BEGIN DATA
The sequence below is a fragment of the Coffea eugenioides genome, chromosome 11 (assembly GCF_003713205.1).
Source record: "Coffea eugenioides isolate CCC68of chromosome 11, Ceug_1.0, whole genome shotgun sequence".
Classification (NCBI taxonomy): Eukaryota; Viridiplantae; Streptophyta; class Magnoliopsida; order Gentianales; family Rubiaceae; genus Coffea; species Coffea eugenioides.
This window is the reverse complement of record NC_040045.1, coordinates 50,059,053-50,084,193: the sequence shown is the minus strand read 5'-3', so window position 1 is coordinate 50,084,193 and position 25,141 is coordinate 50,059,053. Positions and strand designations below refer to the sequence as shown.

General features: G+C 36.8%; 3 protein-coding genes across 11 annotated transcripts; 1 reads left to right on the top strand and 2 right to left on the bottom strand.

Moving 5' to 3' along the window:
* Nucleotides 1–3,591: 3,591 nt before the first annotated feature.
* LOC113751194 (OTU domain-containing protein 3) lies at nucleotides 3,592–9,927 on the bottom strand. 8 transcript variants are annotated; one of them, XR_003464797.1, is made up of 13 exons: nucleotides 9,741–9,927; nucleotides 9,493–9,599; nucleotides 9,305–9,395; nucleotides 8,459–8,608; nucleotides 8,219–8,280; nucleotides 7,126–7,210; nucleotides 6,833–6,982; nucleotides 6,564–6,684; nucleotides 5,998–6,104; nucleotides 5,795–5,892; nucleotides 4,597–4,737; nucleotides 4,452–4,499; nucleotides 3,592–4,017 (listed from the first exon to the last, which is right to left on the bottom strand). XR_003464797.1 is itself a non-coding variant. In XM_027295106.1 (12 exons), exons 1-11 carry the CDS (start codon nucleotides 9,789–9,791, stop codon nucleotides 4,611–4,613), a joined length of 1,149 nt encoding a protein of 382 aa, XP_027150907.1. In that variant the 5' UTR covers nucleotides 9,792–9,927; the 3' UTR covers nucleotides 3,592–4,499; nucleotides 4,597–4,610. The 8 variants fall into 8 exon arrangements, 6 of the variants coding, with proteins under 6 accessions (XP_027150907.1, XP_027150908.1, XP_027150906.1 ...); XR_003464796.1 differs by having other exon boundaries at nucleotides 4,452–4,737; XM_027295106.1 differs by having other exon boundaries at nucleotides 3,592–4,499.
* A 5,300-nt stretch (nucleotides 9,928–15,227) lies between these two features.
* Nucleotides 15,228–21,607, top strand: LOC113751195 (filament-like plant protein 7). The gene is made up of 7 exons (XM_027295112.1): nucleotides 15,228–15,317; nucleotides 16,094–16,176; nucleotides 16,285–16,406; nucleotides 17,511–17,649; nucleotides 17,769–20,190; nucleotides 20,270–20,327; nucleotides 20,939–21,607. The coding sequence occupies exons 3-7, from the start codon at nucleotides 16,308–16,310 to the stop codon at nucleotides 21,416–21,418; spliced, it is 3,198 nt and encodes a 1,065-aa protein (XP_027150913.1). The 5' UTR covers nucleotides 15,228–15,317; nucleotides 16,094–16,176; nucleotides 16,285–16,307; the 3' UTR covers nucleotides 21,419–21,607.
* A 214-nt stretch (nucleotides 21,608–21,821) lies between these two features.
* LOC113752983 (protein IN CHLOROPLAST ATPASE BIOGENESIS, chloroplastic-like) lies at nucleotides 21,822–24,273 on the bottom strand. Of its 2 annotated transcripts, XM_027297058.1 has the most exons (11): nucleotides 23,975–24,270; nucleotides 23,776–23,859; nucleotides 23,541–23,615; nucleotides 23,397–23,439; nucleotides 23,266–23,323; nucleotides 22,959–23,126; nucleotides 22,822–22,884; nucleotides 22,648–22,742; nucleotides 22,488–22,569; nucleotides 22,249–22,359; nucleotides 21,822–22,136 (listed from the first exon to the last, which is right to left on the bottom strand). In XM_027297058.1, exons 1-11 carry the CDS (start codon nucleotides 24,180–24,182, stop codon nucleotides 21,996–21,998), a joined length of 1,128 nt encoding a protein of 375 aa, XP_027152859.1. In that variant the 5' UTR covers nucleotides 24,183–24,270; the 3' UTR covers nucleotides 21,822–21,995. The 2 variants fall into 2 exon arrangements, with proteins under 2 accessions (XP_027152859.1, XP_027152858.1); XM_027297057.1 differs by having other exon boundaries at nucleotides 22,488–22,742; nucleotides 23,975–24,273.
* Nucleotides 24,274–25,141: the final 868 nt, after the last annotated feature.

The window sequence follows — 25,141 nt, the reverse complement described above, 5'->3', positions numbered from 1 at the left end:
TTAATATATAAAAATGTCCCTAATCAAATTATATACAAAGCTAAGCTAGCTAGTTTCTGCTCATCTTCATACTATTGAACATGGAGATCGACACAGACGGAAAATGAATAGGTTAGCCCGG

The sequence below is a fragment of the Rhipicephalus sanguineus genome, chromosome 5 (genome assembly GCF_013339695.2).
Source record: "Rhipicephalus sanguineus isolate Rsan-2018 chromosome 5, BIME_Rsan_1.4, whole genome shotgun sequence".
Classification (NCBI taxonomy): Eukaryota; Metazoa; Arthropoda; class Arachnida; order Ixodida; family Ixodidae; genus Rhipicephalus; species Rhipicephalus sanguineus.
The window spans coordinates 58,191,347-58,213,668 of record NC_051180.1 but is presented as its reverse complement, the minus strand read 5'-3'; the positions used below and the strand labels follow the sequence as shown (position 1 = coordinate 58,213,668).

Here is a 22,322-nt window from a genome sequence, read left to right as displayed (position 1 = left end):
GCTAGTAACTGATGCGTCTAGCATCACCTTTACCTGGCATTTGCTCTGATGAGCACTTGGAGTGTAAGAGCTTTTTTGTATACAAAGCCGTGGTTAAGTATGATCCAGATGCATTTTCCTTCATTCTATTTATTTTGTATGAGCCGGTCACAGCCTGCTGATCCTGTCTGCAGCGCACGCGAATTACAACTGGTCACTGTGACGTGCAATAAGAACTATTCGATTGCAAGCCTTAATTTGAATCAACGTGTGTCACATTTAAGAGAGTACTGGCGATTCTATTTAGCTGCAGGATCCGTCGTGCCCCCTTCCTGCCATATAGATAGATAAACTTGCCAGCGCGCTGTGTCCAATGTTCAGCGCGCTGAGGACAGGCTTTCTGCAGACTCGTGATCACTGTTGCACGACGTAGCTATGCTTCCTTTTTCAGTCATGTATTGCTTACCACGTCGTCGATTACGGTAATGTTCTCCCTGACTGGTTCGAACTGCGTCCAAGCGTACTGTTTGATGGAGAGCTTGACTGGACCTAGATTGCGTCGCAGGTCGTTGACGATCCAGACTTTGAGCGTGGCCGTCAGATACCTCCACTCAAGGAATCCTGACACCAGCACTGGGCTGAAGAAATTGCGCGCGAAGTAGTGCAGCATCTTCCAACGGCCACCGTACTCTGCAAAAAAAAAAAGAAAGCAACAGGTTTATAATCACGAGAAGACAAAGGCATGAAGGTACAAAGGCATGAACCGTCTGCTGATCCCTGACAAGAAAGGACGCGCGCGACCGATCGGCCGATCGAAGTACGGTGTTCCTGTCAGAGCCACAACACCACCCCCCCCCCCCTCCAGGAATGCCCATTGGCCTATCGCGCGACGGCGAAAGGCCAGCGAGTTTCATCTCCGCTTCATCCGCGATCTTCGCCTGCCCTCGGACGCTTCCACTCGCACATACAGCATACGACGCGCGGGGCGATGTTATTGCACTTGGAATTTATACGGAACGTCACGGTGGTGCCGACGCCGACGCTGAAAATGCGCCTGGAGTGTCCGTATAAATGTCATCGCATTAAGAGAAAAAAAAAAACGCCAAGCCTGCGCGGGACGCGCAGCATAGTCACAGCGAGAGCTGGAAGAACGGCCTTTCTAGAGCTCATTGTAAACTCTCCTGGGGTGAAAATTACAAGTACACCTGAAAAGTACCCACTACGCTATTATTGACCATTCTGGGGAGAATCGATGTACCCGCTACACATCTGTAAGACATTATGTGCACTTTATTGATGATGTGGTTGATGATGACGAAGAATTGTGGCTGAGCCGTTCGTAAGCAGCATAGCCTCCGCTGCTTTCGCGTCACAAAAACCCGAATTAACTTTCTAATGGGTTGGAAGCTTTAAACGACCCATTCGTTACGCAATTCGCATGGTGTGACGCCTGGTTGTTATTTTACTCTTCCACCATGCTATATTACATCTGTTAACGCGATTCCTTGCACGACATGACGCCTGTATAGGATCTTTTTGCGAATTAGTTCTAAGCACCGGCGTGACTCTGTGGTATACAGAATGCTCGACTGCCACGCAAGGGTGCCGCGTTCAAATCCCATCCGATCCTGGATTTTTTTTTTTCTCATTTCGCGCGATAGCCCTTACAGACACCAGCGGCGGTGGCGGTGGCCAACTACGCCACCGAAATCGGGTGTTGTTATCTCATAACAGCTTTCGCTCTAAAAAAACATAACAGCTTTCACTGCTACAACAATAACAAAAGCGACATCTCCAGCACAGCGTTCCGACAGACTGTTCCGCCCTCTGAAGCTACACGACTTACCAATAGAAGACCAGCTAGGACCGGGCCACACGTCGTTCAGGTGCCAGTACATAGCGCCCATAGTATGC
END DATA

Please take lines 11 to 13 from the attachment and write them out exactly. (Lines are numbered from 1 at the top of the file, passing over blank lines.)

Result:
* A 214-nt stretch (nucleotides 21,608–21,821) lies between these two features.
* LOC113752983 (protein IN CHLOROPLAST ATPASE BIOGENESIS, chloroplastic-like) lies at nucleotides 21,822–24,273 on the bottom strand. Of its 2 annotated transcripts, XM_027297058.1 has the most exons (11): nucleotides 23,975–24,270; nucleotides 23,776–23,859; nucleotides 23,541–23,615; nucleotides 23,397–23,439; nucleotides 23,266–23,323; nucleotides 22,959–23,126; nucleotides 22,822–22,884; nucleotides 22,648–22,742; nucleotides 22,488–22,569; nucleotides 22,249–22,359; nucleotides 21,822–22,136 (listed from the first exon to the last, which is right to left on the bottom strand). In XM_027297058.1, exons 1-11 carry the CDS (start codon nucleotides 24,180–24,182, stop codon nucleotides 21,996–21,998), a joined length of 1,128 nt encoding a protein of 375 aa, XP_027152859.1. In that variant the 5' UTR covers nucleotides 24,183–24,270; the 3' UTR covers nucleotides 21,822–21,995. The 2 variants fall into 2 exon arrangements, with proteins under 2 accessions (XP_027152859.1, XP_027152858.1); XM_027297057.1 differs by having other exon boundaries at nucleotides 22,488–22,742; nucleotides 23,975–24,273.
* Nucleotides 24,274–25,141: the final 868 nt, after the last annotated feature.